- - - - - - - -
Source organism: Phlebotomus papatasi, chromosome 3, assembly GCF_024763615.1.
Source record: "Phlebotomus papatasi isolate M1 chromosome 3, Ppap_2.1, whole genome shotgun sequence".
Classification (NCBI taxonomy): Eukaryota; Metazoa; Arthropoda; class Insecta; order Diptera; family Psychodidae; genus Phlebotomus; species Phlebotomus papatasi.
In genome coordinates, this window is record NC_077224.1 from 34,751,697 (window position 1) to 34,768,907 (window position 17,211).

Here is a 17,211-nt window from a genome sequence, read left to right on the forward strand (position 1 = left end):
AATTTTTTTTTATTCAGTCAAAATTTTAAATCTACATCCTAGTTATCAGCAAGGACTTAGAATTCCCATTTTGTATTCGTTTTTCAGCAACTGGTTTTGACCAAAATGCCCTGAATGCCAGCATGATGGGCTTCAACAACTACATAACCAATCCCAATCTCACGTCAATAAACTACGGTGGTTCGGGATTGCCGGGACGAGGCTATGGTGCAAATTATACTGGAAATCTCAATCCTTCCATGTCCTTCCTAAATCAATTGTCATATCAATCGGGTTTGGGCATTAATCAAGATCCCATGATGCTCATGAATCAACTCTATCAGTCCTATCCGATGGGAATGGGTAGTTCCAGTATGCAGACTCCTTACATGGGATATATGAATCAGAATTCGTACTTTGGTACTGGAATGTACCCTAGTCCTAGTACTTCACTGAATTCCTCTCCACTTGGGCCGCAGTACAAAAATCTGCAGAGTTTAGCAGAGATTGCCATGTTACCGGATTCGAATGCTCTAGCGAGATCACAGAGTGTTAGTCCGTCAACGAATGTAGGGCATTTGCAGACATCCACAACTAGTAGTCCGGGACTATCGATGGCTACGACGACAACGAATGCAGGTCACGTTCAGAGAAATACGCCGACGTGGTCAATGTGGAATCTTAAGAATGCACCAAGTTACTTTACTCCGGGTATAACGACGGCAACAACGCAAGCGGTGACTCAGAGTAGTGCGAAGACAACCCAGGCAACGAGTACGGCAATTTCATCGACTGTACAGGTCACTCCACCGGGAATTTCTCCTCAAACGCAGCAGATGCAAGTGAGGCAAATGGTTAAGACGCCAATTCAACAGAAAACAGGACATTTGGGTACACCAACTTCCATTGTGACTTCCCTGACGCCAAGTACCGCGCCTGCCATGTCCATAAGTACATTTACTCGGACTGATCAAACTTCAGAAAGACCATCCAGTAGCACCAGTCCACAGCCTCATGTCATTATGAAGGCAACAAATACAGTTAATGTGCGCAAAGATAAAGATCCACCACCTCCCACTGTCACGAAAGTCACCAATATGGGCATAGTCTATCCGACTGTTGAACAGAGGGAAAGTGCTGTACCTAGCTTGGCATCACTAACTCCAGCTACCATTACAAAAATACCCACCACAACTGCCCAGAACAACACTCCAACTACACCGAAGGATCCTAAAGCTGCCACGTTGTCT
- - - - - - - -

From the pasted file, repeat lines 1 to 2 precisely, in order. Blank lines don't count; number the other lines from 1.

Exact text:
Source organism: Phlebotomus papatasi, chromosome 3, assembly GCF_024763615.1.
Source record: "Phlebotomus papatasi isolate M1 chromosome 3, Ppap_2.1, whole genome shotgun sequence".